All I can do is to continue to speak my truth, respect that their truths are different than my own, and be flexible.
And that brings me to my point. I can’t help feeling frustrated. I can’t help that I feel disappointment in that many of my friends and family are making poor decisions (as I see it). I can’t help that at the root of these poor decisions, I see selfishness. It makes me sad.
But there’s how I feel, and there’s how they feel. All I can do is to continue to speak my truth, respect that their truths are different than my own, and be flexible. I also ask that they be flexible and respect how I feel, and they do.
We are all trying our best to stay true to ourselves and supportive of our loved ones. I think that this may be one of the big lessons of the pandemic. That we can feel differently and yet still be one community. But it does require some give and take on both parts.
I had to call a friend out yesterday because I witnessed him give another friend a hug and then encroach on my space to get an elbow bump. Aren’t elbow bumps like so 2 months ago? I got pretty turned off and retreated to my own space. He sent me an email saying he hoped he didn’t bum me out with his encroachment. I replied honestly that he did and I explained why in detail. I also told him I loved him dearly.
I think the best strategy right now is to keep on stating how we feel and then accept the fact that we may get a statement back that is the complete opposite. Because really, if we zoom the lens out, this is definitely not the first thing that we have disagreed about.
Don’t react. Respond. I'm working on it.
I will admit that it was easier before when most controversial topics paralleled one’s political lines, and we as people seem to congregate with those who have the same views as our own. But that doesn’t seem to be the case with the pandemic.
It’s a real mixed bag, and we either have to be ok with that, or live in a state of anxiety and frustration, and that will do nothing but lead to massive amounts of resentment. I really don’t want that to happen.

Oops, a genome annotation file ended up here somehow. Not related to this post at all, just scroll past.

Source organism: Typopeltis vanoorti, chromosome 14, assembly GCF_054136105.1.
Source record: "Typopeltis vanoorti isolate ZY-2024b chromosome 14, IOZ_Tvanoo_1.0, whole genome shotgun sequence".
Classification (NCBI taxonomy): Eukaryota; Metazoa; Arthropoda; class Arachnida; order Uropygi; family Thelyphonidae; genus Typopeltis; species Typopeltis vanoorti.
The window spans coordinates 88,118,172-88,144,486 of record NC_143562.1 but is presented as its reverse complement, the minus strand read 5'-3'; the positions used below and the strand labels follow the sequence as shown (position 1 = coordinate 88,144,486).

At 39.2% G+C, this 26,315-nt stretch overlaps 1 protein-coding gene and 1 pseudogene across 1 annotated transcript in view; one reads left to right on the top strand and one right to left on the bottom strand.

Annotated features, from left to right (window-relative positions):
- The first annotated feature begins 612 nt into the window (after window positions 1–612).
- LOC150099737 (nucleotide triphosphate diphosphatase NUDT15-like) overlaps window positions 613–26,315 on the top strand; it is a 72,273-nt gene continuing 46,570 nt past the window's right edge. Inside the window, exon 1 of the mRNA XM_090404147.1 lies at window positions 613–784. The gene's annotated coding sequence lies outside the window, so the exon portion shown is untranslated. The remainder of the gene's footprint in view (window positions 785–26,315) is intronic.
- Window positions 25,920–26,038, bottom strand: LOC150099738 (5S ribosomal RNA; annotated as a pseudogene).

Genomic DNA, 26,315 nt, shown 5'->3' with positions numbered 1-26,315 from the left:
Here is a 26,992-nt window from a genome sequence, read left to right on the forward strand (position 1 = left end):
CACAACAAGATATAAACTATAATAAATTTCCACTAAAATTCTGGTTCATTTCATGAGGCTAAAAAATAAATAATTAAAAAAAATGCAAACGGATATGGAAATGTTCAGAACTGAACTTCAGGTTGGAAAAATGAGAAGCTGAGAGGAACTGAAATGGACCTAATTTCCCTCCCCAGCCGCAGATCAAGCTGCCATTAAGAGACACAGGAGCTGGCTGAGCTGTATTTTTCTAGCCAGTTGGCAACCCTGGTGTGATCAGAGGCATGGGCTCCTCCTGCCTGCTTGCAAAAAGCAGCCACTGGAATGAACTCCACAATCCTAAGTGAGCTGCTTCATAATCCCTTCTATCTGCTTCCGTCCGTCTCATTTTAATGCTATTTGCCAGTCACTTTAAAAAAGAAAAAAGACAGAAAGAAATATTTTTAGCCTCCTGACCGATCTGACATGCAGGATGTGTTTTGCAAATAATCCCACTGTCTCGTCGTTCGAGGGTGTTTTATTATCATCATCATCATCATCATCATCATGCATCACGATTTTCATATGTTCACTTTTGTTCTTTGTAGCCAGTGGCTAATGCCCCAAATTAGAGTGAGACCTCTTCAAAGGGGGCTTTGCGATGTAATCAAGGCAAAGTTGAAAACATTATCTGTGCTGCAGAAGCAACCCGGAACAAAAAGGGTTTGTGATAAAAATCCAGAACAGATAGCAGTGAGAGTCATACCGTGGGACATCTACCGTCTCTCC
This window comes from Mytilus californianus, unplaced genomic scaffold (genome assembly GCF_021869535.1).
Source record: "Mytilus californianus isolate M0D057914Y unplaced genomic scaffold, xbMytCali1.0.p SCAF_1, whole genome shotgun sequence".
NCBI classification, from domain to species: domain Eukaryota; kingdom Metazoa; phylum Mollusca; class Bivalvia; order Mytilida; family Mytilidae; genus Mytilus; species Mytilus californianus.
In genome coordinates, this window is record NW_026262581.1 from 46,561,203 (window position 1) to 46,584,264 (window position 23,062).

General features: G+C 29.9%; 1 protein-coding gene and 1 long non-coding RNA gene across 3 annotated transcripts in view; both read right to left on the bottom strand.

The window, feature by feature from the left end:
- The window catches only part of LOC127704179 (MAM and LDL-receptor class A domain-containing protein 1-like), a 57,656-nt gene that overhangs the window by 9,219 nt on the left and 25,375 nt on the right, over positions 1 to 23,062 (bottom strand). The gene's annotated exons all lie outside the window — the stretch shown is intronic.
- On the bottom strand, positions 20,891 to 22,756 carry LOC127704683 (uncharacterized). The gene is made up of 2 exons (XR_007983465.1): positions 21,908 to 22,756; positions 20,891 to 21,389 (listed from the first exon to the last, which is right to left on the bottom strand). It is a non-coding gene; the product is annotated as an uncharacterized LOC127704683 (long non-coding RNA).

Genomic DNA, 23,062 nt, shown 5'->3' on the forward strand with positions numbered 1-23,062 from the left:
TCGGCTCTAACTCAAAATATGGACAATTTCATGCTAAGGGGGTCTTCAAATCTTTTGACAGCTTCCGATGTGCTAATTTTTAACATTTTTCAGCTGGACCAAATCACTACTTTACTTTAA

For me, I have to stop before I react with a bunch of yelling word vomit that begins with, “What the fuck is wrong with you!?!?” I sit for a minute and think about how I feel, and how the other person feels, and how I can best respond to what’s happening. Don’t react. Respond. I’m working on it.
So, don't punch your friends who think differently than you do. For one, you would have to touch them for that! Instead, practice patience and openness...and wear your own mask and wash your own hands as much as you want.
I’d like to know from you, how you’re dealing with your loved ones having a different perspective from your own. Gracefully? Not so gracefully? It’s all ok. We have to start somewhere.
In the comments below tell me if you’ve been reacting, or responding to those with different views from your own.
As always, I believe at the root of everything is love. I wouldn’t be so worried if I didn’t have so many damn people in my life that I love. I want us all to be safe and respected, and at the end of it all, I want us all to still be friends.
The painting at top is Soaring Heart 10, 6”x6”, Acrylic & Paper on Canvas.
Pelicans soar just inches from the water, in long single file lines. Each one using the energy from the ocean waves and the bird in front of them, to effortlessly fly without even having to beat their wings. We must work together and respect the fact that we have the ability to lift each other up simply with our own energy. Be kind to one another. For purchase information CLICK HERE.
I am an anti-anxiety artist and writer, living in Talent, Oregon with my husband and daughter. I use creativity to break through anxiety paralysis, I play in the ocean to stay strong and inspired, and I often visit my hometown of New Orleans, where the rhythm of my heartbeat is renewed. Follow me on Facebook and Instagram where I post stuff sometimes. To hear from me more regularly, join me on this Crazy, Beautiful Artventure.